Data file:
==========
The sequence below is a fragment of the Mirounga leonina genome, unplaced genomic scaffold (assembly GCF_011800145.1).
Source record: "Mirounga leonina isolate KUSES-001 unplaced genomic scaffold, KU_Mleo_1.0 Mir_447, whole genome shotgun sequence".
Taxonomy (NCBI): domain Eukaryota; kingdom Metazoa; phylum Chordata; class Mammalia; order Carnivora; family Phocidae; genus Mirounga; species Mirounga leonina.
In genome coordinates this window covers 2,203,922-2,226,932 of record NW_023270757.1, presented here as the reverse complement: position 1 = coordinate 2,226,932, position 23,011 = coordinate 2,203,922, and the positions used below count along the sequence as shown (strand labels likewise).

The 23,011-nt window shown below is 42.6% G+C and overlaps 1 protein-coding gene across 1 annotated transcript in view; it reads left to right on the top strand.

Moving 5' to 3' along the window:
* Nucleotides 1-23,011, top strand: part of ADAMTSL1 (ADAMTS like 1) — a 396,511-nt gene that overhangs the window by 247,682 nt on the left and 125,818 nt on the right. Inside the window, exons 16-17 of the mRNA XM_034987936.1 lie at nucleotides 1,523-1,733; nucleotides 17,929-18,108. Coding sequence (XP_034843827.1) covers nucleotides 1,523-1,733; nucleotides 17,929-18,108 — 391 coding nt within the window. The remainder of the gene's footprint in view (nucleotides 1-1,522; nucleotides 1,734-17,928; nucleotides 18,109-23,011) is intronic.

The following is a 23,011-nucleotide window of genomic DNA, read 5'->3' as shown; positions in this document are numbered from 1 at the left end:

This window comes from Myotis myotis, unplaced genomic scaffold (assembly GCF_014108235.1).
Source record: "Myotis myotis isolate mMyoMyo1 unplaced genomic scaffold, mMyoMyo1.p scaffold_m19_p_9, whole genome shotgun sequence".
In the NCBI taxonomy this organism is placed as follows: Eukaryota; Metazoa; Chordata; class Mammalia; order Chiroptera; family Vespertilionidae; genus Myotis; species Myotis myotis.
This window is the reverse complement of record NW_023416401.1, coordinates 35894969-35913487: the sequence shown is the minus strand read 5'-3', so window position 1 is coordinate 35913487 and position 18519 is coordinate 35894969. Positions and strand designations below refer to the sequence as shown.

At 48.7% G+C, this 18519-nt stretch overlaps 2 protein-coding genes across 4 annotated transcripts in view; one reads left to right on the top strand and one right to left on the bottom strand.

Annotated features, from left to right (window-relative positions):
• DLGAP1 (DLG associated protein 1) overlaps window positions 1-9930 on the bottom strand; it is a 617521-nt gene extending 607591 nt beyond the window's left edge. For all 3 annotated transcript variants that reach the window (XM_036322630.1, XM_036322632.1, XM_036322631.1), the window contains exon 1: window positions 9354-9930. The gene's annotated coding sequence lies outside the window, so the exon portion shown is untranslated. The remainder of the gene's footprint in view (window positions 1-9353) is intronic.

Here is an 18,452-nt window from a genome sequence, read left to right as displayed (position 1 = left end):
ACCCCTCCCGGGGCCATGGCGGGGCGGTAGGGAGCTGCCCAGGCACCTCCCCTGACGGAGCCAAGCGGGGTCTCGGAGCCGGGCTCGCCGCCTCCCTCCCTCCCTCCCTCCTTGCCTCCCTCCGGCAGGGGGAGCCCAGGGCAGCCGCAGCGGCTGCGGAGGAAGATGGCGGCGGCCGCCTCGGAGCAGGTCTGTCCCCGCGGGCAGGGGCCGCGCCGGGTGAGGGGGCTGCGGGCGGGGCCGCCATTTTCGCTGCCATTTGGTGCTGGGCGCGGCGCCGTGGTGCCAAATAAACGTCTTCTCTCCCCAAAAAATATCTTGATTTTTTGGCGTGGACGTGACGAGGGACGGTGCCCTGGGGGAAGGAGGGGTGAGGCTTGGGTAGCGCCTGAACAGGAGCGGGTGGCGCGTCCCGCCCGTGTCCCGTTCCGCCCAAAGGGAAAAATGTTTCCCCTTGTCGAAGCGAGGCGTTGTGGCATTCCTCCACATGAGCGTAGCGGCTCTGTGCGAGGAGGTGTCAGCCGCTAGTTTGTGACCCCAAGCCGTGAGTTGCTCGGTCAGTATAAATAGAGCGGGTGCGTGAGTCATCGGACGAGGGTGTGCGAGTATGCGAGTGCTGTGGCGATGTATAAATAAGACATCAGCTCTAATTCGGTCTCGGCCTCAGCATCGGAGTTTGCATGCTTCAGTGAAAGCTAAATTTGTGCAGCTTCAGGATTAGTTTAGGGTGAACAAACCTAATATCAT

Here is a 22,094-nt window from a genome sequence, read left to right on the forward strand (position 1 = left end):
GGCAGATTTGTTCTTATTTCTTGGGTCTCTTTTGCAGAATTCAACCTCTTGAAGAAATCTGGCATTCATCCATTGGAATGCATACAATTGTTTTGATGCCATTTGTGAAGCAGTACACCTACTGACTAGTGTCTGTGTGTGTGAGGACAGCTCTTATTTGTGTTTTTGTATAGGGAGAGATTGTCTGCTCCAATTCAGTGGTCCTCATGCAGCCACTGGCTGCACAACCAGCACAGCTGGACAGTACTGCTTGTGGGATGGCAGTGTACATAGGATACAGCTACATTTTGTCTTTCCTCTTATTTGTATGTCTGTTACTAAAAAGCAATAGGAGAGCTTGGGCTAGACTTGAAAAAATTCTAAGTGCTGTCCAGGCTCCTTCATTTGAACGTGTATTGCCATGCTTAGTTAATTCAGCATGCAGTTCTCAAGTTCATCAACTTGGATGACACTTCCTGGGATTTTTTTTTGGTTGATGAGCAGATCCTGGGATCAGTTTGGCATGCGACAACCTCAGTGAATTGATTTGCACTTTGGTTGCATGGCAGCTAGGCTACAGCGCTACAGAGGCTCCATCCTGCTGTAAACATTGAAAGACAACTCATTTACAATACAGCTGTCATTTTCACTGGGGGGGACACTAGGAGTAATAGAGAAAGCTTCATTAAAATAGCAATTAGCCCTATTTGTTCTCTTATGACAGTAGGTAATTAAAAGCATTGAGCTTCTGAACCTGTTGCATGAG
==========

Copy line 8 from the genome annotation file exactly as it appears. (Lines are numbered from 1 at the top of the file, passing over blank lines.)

The following is a 23,011-nucleotide window of genomic DNA, read 5'->3' as shown; positions in this document are numbered from 1 at the left end: